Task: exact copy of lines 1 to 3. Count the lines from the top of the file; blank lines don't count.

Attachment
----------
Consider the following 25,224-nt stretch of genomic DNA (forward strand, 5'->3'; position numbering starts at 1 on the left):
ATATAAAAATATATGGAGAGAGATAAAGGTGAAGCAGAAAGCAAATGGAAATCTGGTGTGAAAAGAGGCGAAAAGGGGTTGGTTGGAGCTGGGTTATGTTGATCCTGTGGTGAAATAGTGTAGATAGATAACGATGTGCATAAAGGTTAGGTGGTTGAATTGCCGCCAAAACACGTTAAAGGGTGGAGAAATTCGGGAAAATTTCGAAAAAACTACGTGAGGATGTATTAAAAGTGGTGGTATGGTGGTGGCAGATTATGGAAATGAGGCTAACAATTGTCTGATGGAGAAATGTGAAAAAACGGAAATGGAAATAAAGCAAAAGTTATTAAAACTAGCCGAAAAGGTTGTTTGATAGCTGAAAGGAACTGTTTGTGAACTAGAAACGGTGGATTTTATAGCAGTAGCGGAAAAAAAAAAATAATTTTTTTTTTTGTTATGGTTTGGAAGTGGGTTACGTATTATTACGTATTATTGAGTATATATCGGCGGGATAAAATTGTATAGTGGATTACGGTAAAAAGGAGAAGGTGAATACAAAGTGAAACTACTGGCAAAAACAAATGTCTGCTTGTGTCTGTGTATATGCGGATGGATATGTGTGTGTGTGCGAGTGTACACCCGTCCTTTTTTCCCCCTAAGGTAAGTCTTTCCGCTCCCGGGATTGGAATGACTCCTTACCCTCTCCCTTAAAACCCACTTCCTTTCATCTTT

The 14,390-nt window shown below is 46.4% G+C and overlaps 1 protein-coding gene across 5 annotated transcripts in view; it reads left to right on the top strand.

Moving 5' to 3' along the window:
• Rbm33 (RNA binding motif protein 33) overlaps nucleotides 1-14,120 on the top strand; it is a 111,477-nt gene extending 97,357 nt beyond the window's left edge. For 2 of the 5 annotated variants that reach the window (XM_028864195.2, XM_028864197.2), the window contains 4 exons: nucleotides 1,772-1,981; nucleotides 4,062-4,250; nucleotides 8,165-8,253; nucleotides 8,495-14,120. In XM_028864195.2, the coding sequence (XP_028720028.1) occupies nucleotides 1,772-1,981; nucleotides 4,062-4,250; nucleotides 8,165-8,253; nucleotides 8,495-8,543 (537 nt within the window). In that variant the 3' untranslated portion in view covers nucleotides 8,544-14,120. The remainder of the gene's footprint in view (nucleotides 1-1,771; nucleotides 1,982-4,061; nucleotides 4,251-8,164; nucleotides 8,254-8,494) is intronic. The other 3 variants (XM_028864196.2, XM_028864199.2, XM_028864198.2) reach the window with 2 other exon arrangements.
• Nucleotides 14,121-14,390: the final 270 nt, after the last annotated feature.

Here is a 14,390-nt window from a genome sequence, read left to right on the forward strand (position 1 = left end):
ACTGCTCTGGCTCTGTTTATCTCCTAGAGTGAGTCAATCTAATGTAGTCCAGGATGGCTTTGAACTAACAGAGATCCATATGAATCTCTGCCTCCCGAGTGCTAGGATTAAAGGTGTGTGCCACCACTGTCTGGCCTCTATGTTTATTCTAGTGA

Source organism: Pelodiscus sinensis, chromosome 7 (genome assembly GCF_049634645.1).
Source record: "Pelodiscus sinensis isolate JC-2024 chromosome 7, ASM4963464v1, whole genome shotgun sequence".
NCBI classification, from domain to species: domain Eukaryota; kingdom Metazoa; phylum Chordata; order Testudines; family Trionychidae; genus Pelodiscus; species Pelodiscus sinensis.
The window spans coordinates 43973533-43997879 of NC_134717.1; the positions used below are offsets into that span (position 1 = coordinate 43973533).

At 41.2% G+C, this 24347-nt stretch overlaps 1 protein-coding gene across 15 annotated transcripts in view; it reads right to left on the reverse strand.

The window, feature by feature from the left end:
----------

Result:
Consider the following 25,224-nt stretch of genomic DNA (forward strand, 5'->3'; position numbering starts at 1 on the left):
ATATAAAAATATATGGAGAGAGATAAAGGTGAAGCAGAAAGCAAATGGAAATCTGGTGTGAAAAGAGGCGAAAAGGGGTTGGTTGGAGCTGGGTTATGTTGATCCTGTGGTGAAATAGTGTAGATAGATAACGATGTGCATAAAGGTTAGGTGGTTGAATTGCCGCCAAAACACGTTAAAGGGTGGAGAAATTCGGGAAAATTTCGAAAAAACTACGTGAGGATGTATTAAAAGTGGTGGTATGGTGGTGGCAGATTATGGAAATGAGGCTAACAATTGTCTGATGGAGAAATGTGAAAAAACGGAAATGGAAATAAAGCAAAAGTTATTAAAACTAGCCGAAAAGGTTGTTTGATAGCTGAAAGGAACTGTTTGTGAACTAGAAACGGTGGATTTTATAGCAGTAGCGGAAAAAAAAAAATAATTTTTTTTTTTGTTATGGTTTGGAAGTGGGTTACGTATTATTACGTATTATTGAGTATATATCGGCGGGATAAAATTGTATAGTGGATTACGGTAAAAAGGAGAAGGTGAATACAAAGTGAAACTACTGGCAAAAACAAATGTCTGCTTGTGTCTGTGTATATGCGGATGGATATGTGTGTGTGTGCGAGTGTACACCCGTCCTTTTTTCCCCCTAAGGTAAGTCTTTCCGCTCCCGGGATTGGAATGACTCCTTACCCTCTCCCTTAAAACCCACTTCCTTTCATCTTT

The 14,390-nt window shown below is 46.4% G+C and overlaps 1 protein-coding gene across 5 annotated transcripts in view; it reads left to right on the top strand.